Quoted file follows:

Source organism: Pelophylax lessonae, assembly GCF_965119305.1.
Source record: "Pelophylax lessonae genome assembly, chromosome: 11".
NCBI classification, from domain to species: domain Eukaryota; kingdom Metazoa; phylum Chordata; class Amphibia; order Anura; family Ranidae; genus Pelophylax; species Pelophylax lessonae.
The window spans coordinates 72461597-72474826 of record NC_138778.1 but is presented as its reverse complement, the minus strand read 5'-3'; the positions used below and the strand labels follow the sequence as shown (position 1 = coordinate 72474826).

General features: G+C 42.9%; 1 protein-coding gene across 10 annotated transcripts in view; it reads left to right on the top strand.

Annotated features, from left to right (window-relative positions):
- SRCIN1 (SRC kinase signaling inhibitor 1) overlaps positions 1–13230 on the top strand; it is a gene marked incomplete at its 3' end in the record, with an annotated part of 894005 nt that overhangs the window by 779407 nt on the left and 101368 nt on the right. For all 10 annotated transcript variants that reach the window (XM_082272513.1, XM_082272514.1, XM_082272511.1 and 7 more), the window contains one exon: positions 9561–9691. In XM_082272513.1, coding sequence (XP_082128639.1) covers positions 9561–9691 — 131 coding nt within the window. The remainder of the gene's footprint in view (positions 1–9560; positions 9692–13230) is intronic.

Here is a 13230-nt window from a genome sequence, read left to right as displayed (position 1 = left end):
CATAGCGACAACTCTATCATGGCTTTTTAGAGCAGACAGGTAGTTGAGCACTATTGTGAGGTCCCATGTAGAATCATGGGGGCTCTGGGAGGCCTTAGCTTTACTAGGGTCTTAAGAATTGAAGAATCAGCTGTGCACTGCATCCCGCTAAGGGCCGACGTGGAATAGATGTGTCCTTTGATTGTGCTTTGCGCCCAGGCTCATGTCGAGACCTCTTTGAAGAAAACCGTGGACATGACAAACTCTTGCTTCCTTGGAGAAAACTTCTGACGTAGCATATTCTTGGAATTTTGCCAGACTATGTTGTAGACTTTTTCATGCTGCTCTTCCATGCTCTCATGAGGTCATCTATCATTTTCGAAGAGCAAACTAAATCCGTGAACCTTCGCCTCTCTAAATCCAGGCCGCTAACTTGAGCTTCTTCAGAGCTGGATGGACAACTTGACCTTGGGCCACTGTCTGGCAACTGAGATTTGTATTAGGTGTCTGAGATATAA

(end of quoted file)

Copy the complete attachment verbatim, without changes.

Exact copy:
Source organism: Pelophylax lessonae, assembly GCF_965119305.1.
Source record: "Pelophylax lessonae genome assembly, chromosome: 11".
NCBI classification, from domain to species: domain Eukaryota; kingdom Metazoa; phylum Chordata; class Amphibia; order Anura; family Ranidae; genus Pelophylax; species Pelophylax lessonae.
The window spans coordinates 72461597-72474826 of record NC_138778.1 but is presented as its reverse complement, the minus strand read 5'-3'; the positions used below and the strand labels follow the sequence as shown (position 1 = coordinate 72474826).

General features: G+C 42.9%; 1 protein-coding gene across 10 annotated transcripts in view; it reads left to right on the top strand.

Annotated features, from left to right (window-relative positions):
- SRCIN1 (SRC kinase signaling inhibitor 1) overlaps positions 1–13230 on the top strand; it is a gene marked incomplete at its 3' end in the record, with an annotated part of 894005 nt that overhangs the window by 779407 nt on the left and 101368 nt on the right. For all 10 annotated transcript variants that reach the window (XM_082272513.1, XM_082272514.1, XM_082272511.1 and 7 more), the window contains one exon: positions 9561–9691. In XM_082272513.1, coding sequence (XP_082128639.1) covers positions 9561–9691 — 131 coding nt within the window. The remainder of the gene's footprint in view (positions 1–9560; positions 9692–13230) is intronic.

Here is a 13230-nt window from a genome sequence, read left to right as displayed (position 1 = left end):
CATAGCGACAACTCTATCATGGCTTTTTAGAGCAGACAGGTAGTTGAGCACTATTGTGAGGTCCCATGTAGAATCATGGGGGCTCTGGGAGGCCTTAGCTTTACTAGGGTCTTAAGAATTGAAGAATCAGCTGTGCACTGCATCCCGCTAAGGGCCGACGTGGAATAGATGTGTCCTTTGATTGTGCTTTGCGCCCAGGCTCATGTCGAGACCTCTTTGAAGAAAACCGTGGACATGACAAACTCTTGCTTCCTTGGAGAAAACTTCTGACGTAGCATATTCTTGGAATTTTGCCAGACTATGTTGTAGACTTTTTCATGCTGCTCTTCCATGCTCTCATGAGGTCATCTATCATTTTCGAAGAGCAAACTAAATCCGTGAACCTTCGCCTCTCTAAATCCAGGCCGCTAACTTGAGCTTCTTCAGAGCTGGATGGACAACTTGACCTTGGGCCACTGTCTGGCAACTGAGATTTGTATTAGGTGTCTGAGATATAA